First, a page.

We do a lot in our effort to be happy. Check out Amazon, and you’ll find more than 2,000 titles with advice about what brings us happiness. Another way we try to increase our happiness is with medication. Lots of medication. From Prozac to Paxil to Zoloft, there are more than 120 million prescriptions for anti-depressants out there. Then, there’s the illegal drug trade — a $400 billion industry that makes up about 8 percent of world trade, which many people pursue in their quest for happiness.
Below is a preview of an interview regarding the topic done by Dr. Nancy Etcoff, cognitive researcher studying the science of happiness and beauty. She’s also assistant clinical professor at Harvard Medical School and director of the program in aesthetics and well-being at Massachusetts General Hospital’s department of psychiatry.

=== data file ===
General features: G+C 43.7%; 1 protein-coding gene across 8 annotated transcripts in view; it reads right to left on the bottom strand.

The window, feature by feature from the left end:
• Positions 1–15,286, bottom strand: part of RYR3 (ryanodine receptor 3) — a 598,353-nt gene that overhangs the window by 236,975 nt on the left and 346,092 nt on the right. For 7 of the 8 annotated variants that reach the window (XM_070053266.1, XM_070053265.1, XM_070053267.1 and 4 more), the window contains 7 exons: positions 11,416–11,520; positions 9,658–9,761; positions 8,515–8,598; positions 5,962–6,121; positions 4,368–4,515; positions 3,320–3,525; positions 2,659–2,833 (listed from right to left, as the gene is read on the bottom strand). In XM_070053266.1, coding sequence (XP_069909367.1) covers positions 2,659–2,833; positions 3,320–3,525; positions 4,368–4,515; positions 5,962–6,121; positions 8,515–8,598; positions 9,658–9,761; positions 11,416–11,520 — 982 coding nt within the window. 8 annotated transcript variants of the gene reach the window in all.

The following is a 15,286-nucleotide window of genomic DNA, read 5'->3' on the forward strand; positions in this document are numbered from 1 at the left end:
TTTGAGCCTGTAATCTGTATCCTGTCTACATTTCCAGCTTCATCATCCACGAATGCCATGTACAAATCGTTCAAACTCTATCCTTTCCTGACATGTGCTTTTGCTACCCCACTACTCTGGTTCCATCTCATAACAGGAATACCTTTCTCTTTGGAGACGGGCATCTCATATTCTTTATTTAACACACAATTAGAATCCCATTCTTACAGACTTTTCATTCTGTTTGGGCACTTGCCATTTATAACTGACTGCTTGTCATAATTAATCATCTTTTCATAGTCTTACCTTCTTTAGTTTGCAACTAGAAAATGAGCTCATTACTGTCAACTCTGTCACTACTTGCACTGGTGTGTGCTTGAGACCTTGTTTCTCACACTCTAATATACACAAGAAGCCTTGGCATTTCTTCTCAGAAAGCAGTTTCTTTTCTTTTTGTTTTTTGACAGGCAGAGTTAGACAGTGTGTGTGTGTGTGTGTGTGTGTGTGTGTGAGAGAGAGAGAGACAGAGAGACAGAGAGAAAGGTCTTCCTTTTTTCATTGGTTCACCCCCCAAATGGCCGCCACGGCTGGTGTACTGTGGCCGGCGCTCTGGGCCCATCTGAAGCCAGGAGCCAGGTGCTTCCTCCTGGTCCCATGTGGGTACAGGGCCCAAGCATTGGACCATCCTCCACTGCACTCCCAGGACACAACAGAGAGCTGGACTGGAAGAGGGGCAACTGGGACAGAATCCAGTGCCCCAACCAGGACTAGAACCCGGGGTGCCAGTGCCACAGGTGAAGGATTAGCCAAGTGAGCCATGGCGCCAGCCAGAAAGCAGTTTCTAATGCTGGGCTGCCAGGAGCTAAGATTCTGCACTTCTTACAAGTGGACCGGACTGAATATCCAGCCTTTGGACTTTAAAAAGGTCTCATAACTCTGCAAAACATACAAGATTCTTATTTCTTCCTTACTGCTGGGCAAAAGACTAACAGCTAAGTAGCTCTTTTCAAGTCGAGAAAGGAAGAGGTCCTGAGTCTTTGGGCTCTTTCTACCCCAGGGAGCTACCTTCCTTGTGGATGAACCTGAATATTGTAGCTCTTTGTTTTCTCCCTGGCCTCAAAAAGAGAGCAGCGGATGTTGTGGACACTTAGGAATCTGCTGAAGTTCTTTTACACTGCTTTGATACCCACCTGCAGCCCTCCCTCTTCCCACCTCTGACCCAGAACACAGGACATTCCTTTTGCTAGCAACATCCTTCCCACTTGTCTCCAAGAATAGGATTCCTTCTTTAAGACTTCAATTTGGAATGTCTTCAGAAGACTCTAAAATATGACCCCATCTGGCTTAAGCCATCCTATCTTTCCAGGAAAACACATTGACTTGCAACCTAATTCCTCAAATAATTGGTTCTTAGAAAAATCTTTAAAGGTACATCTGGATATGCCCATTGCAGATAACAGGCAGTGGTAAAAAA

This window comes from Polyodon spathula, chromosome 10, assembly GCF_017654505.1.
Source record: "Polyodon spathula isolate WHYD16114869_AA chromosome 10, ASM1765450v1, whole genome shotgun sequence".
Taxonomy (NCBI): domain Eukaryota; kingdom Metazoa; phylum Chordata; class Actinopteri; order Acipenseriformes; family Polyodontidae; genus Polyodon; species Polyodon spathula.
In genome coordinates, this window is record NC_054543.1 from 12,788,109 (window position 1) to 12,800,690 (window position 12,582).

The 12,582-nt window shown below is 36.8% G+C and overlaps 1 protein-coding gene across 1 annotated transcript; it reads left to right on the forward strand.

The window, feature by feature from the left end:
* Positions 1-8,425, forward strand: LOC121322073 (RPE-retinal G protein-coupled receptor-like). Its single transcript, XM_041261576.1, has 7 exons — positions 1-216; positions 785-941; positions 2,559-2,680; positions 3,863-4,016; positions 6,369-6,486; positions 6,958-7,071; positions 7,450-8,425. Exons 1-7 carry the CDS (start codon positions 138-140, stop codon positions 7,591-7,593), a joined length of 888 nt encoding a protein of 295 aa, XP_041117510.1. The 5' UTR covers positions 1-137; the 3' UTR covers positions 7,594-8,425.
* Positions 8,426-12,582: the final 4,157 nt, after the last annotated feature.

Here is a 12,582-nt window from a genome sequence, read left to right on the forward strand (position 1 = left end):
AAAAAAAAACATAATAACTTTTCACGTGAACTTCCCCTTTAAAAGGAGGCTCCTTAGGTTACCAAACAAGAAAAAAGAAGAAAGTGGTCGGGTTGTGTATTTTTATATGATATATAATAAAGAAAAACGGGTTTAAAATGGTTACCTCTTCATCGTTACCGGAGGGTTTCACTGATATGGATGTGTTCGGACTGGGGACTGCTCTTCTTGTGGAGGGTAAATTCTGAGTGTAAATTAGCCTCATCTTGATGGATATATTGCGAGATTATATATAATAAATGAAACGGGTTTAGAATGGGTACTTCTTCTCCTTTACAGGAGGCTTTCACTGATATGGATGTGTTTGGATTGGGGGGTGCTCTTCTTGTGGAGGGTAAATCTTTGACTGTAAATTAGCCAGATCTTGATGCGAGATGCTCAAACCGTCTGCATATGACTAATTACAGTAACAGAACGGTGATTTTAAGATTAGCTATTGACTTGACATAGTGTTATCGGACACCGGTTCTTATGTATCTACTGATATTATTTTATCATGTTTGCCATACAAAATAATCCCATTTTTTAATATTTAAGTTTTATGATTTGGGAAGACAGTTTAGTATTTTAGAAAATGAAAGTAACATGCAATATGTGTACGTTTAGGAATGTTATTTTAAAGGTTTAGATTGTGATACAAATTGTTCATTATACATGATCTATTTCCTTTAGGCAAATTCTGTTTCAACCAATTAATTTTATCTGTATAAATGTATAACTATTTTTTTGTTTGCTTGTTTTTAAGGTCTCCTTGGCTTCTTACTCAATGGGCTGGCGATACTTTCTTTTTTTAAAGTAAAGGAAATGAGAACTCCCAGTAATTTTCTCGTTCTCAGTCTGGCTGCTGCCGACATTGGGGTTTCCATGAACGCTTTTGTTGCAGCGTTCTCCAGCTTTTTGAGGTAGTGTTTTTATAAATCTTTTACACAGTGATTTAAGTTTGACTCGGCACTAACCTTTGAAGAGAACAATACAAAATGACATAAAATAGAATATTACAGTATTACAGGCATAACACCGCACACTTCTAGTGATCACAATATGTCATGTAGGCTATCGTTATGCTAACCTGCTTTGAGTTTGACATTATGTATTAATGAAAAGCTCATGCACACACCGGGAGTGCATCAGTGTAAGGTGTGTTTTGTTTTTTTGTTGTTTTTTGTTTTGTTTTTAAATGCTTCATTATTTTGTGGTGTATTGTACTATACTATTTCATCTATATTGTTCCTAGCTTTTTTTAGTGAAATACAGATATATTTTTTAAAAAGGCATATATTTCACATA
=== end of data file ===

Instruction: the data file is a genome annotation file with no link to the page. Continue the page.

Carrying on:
On what research says about how happy people are, really?
Dr. Nancy Etcoff: “I think we’re doing about the same as ever. If you look across many nations and try to track global happiness, on a 10-point scale you’ll find [Americans] between 6.5 and 7. So, we’re not generally unhappy, we’re not at the top of happiness. But people want to pursue happiness. Particularly in this country, people always want to be happier.”
On people who try to medicate themselves toward happiness:
NE: “Anti-depressants have helped a certain number of people who are clinically depressed. … Among those who are depressed, there is a bit of a placebo effect. I don’t think one would take Prozac to become happy — one would take Prozac to become less depressed.”